Here’s how the run scored:

Weaver (7-8) was victimized by his own fielding error with one out in the fifth inning that allowed Matt Kemp to reach first.

Kemp’s spinning squibber rolled to the right of the mound and Weaver rushed toward first base to grab the ball, but bobbled it. The ruling on whether it was a hit or an error was a close one, since Weaver would have had to field the ball cleanly — and first baseman Casey Kotchman was off the bag. Official scorer Don Hartack ruled it an error.

“I believe if he just picked it up with his bare hand and flipped it, he gets him by a good step and a half,” Hartack said. “So my thinking was, it really wasn’t a bang-bang play. I looked at the replay once and it looked like Kemp was a good seven steps away, so my thinking was Weaver had plenty of time to make the out.”

Kemp completely agreed with the scoring.

“I hit it off the end of the bat and it had a little funky English on it,” he said. “He could have made the play, but he just dropped the ball. It was an error. I mean, if they’d have given me a hit, I’d have been happy. But it was an error by far.”

Kemp stole second and continued to third on catcher Jeff Mathis’ throwing error, then scored on Blake DeWitt’s sacrifice fly.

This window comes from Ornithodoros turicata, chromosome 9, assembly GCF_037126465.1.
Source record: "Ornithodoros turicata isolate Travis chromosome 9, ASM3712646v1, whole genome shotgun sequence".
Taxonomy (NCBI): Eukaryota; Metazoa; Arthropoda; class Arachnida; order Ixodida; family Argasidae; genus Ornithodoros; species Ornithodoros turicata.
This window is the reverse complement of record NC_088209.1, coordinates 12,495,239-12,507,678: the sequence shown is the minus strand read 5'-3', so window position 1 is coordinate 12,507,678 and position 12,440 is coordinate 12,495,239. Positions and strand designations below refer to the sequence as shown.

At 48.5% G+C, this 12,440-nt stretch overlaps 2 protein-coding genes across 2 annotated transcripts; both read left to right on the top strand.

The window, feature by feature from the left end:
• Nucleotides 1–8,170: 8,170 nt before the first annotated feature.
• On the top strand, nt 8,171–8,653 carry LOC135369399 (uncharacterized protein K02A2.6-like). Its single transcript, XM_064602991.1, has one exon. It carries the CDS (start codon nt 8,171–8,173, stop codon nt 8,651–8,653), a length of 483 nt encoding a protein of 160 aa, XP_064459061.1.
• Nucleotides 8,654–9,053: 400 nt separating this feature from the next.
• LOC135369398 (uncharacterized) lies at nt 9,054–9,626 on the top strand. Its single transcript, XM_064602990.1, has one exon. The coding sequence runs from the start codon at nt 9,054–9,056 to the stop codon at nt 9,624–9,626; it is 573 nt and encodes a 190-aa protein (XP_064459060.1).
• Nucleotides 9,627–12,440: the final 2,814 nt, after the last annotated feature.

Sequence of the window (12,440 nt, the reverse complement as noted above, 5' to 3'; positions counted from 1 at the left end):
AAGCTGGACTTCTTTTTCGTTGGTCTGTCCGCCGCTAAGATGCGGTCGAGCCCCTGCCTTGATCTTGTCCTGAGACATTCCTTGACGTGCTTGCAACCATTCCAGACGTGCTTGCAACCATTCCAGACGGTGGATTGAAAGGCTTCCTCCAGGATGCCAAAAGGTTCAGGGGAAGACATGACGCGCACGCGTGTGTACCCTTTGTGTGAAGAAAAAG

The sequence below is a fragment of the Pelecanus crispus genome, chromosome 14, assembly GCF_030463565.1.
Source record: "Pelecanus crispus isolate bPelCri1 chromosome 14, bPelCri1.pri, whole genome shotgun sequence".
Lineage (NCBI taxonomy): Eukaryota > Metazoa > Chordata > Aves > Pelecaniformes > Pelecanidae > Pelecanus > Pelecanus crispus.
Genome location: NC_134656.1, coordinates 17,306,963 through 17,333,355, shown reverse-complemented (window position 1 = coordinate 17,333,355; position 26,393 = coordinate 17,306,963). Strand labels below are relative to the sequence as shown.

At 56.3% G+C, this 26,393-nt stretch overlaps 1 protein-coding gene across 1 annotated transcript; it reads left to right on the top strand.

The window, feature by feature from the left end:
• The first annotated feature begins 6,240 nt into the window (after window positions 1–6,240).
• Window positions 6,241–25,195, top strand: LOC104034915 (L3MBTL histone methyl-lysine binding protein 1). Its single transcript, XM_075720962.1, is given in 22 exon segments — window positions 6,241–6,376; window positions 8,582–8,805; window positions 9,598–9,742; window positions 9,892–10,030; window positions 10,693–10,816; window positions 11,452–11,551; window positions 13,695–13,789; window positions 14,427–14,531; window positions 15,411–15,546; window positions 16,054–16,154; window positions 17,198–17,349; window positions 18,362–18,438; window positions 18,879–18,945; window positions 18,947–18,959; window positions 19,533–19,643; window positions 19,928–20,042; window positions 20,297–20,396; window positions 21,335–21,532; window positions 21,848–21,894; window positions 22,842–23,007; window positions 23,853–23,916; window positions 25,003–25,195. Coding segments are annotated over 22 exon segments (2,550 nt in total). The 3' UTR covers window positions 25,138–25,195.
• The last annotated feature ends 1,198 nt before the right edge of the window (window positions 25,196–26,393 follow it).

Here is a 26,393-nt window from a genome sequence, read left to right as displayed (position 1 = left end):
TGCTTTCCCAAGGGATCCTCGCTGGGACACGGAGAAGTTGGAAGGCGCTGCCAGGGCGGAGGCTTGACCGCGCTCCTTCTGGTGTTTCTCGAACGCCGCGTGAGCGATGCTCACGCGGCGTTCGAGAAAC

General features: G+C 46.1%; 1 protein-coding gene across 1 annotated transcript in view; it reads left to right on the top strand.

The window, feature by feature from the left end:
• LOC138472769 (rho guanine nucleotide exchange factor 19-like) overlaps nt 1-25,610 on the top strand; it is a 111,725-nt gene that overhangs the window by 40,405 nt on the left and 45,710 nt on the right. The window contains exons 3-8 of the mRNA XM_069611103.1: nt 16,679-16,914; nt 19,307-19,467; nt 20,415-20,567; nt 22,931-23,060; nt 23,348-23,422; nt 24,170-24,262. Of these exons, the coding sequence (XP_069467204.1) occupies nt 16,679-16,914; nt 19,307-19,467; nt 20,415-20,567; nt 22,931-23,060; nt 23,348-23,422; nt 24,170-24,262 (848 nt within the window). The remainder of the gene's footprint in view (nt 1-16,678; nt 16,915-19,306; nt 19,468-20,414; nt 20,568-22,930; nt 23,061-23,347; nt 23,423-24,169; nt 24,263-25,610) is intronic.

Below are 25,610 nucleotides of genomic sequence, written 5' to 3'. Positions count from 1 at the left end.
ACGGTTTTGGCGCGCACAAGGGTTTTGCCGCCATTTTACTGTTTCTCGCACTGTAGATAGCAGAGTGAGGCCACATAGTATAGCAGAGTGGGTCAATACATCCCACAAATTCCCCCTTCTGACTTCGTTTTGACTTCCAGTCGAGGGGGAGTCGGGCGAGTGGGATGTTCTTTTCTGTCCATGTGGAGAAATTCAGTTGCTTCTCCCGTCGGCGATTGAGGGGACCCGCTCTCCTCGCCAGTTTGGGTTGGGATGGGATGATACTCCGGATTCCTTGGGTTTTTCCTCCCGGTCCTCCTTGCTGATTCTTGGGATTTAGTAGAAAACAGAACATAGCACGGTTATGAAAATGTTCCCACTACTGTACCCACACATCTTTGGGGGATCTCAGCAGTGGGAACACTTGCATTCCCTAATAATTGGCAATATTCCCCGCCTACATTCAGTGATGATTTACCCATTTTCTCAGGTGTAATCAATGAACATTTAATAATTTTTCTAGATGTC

This was the fifth time in baseball history that a team pitching the no-hitter lost. The complete list:

Allowed 0 Hits, Lost Game
Year Pitcher(s) Team
2008 J. Weaver, J. Arredondo Angels
1992 Matt Young Red Sox
1990 Andy Hawkins Yankees
1967 S. Barber, S. Miller Orioles
1964 Ken Johnson Colt .45′s

Last night’s game does not count as a no-hitter as MLB changed the rules to only count it as no-hitter when the pitcher(s) pitch at least 9 innings and complete the game.

I knew that the Orioles had once lost a no-hitter to the Tigers 2 – 1 but I just saw that the worst such loss was suffered by Andy Hawkins of the Yankees. He lost to the White Sox 4 – 0 on July 1, 1990.

Hawkins suffered the defeat when a two-out fly ball hit by Robin Ventura with the bases loaded was dropped in left field by a Yankee rookie, Jim Leyritz, allowing three runs to score. Ventura scored another run when Jesse Barfield, blinded momentarily by the sun, dropped a fly ball hit to right by Ivan Calderon.

Hawkins wasn’t certain how to separate his emotions afterward. Fans cheered him when the game was over and his teammates applauded him when he entered the clubhouse, but he never allowed himself to smile.

”I’m stunned; I really am,” he said, still standing on the field. ”This is not even close to the way I envisioned a no-hitter would be. You dream of one, but you never think it’s going to be a loss. You think of Stewart and Fernando, coming off the field in jubilation. Not this.”

The next year, Hawkins was a little more philosophical.

Crossposted on Soccer Dad.